Representation in Ireland

European Commission


European Commission President Jean-Claude Juncker
European Commission President Jean-Claude Juncker

On 12 September 2018, the President of the European Commission, Jean-Claude Juncker, will deliver the latest State of the Union speech of his presidency. 

To mark this occasion, the Institute of International and European Affairs and the European Commission Representation in Ireland will co-host a live screening of President Juncker’s address to the European Parliament, followed by discussion among an expert panel on the key messages of the speech and the outlook for the remainder of President Juncker’s tenure.

12/09/2018 - 07:30 to 10:00

The speech will be web-streamed live below.

The Panel speakers include:

  • Dr Mary C. Murphy, Jean Monnet Chair in European Integration at University College Cork;
  • Barry Andrews, Director General of the Institute of International and European Affairs;
  • Noelle O’Connell, Executive Director of European Movement Ireland.

The discussion will be moderated by Gerry Kiely, Head of Representation of the European Commission in Ireland.

The event takes place at Europe House, 12-14 Lower Mount Street, Dublin 2, from 7.30 to 10 am.

If you are interested in attending this event, please register in advance at:

Finally, ‘This Time I’m Voting’ – Promoting the 2019 European Elections - In May 2019, Europeans will head to the polls and cast their vote in the 2019 European elections. From climate change to Brexit, Europe has faced numerous challenges in recent years. The European Parliament is looking to build a community of supporters to encourage people to vote in the next election. The goal is not to advocate whom people should vote for: it is to advocate the act of voting itself, the act of engaging in the democratic process; and the act of doing so in a conscious and fully informed way.

If you are interested in being part of this campaign, the European Parliament will be hosting a Welcome Event directly after the panel discussion. For further information, please contact Michael Bruton, European Parliament Liaison Office in Ireland, Tel: 01 6057922, email:


EU Commission President Jean-Claude Juncker
EU Commission President Jean-Claude Juncker

Ahead of the Informal Leaders' meeting on 23 February 2018, the European Commission has presented a number of practical steps that could make the European Union's work more efficient, and improve the connection between the leaders of the EU institutions and the citizens of Europe.

Commission President Jean-Claude Juncker said: "With the Bratislava Roadmap, the Rome Declaration and now the Leaders' Agenda, Europe has rightly been focused on creating a Union that delivers concrete and tangible results for its citizens on the issues that matter to them. We must continue on this path. I have always said that form should follow function – now is not the time for long discussions of institutional reform or Treaty change. There are, however, a number of steps we can take to make our work even more efficient in delivering on our key priorities. There are many options but the goal must be one and the same: creating a Europe that delivers."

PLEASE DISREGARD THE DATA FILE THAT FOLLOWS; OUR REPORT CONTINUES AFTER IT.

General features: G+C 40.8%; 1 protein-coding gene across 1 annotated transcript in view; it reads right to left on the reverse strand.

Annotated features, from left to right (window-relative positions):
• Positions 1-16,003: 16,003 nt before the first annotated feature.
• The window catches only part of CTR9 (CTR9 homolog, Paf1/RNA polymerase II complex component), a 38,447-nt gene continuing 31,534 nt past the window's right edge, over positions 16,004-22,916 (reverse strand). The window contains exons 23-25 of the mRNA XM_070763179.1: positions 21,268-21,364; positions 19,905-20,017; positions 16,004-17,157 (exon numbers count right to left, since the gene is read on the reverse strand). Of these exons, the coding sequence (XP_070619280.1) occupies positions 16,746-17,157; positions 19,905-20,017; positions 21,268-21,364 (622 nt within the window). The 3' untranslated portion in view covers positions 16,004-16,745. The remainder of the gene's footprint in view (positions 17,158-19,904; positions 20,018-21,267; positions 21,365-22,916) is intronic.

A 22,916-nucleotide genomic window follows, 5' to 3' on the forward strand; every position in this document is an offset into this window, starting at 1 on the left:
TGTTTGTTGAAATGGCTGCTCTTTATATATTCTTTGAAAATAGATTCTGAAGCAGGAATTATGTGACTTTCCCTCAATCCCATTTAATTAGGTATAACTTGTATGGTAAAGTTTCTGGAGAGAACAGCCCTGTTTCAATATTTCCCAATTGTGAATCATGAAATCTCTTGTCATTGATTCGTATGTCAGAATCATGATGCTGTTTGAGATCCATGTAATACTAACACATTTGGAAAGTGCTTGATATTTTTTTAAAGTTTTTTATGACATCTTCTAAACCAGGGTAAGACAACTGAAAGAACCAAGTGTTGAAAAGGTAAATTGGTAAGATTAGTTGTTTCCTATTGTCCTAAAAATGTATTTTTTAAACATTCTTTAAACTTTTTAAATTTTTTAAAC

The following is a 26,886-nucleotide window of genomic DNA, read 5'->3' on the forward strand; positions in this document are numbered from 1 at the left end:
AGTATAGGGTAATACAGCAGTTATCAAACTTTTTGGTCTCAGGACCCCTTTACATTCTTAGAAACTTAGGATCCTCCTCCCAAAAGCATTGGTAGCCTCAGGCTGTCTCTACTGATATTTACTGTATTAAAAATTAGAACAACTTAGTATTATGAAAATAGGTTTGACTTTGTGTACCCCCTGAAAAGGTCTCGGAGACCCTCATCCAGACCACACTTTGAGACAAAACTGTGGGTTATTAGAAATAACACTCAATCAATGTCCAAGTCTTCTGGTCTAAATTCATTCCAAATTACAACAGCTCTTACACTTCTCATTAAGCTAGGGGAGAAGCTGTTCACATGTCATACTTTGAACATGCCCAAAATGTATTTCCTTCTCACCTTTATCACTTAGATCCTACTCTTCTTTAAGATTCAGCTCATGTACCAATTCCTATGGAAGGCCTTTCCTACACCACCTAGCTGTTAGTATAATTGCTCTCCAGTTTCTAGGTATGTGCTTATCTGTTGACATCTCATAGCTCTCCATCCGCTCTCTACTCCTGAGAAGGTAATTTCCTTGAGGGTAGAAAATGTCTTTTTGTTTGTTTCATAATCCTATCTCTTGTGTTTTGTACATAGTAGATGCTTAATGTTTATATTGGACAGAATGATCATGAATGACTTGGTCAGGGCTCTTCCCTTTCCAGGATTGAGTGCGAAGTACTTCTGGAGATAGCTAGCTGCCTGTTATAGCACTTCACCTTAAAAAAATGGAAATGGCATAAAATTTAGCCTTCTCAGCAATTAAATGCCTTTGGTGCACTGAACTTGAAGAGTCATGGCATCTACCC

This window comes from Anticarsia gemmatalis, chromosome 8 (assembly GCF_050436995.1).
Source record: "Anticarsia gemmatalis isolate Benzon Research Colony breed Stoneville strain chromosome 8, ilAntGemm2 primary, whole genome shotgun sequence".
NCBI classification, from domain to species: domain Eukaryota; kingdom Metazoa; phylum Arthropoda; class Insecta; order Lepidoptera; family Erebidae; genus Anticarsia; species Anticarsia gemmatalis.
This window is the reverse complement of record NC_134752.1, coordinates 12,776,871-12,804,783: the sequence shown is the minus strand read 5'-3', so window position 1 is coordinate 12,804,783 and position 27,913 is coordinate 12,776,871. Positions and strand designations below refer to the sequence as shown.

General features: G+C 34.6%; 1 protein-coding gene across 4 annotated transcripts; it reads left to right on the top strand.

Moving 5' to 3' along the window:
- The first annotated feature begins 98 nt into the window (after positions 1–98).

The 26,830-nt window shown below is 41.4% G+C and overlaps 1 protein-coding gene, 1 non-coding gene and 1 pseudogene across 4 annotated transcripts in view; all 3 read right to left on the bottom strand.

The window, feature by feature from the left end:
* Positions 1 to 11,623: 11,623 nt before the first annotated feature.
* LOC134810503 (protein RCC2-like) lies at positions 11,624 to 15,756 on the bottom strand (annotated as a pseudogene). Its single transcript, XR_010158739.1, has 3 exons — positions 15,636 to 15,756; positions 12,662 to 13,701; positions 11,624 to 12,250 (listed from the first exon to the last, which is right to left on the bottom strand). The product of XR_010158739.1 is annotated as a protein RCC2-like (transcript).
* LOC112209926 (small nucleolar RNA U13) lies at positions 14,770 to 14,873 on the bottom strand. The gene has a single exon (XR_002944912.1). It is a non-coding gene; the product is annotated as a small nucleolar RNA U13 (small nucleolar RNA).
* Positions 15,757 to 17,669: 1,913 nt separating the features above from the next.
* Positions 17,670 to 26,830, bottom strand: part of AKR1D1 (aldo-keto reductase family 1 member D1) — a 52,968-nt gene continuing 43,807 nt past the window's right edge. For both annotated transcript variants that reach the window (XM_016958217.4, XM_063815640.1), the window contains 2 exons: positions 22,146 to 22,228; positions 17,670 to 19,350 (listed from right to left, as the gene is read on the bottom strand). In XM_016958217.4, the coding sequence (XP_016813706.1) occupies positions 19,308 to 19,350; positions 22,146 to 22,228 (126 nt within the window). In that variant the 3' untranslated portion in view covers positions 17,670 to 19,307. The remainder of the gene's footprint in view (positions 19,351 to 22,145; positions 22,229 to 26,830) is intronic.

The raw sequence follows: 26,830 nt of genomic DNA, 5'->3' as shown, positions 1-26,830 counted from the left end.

Lead Candidates: Building on the 2014 "Spitzenkandidaten" experience

The 2014 election process strengthened the relationship between the three EU institutions and improved the efficiency of their work. It helped them to align themselves around a common work programme for the five year mandate. This is what enabled the Juncker Commission to work in a more political way and concentrate on where the Union delivers the best results, leaving the rest to Member States.

In his 2017 State of the Union Address, President Juncker said that the 2014 'lead candidate' experiment should continue. Today, the European Commission is setting out how the process can be improved on the basis of the current Treaties while respecting the balance between the EU institutions and among the Member States. This includes calling on political parties to make an earlier choice of the lead candidates, before the end of 2018, and for an earlier start to the campaign. This would give voters more opportunity to identify with the candidates and the political programmes they stand for.

The Commission is also recommending the link between national parties and European parties be made more visible. Political parties at national level should boost transparency about the European parties they are affiliated to, for example by using their logos in campaign and ballot material. They should also position themselves clearly on important European issues and express their intention for participating in political groups in the European Parliament and their choice for European Commission President.

Composition of the European Parliament and the European Commission

Leaders in the European Council have to decide – on the basis of a proposal from the European Parliament – on the composition of the European Parliament for the 2019-2024 term and what to do with the seats left vacant by the UK. One option is to reserve a number of these seats for a transnational constituency. Whilst in a recent Resolution (from 7 February), the European Parliament voted not to call for the creation of a transnational constituency, it did leave the door open for future debates. A number of Member States have recently expressed support for this idea, whereas others have expressed their disagreement with its establishment. A transnational constituency could strengthen the European dimension of the election by giving candidates the possibility to reach more citizens across Europe. On the other hand, parliamentarians normally represent and communicate closely with the voters who elected them on a local or national level, both for reasons of accountability and to be able to raise concerns of their constituents. The Commission is sympathetic to the idea of transnational lists, but this will require unanimous agreement of the Council, and changes to electoral law in all 27 Member States in the next year to be applied for the 2019 elections.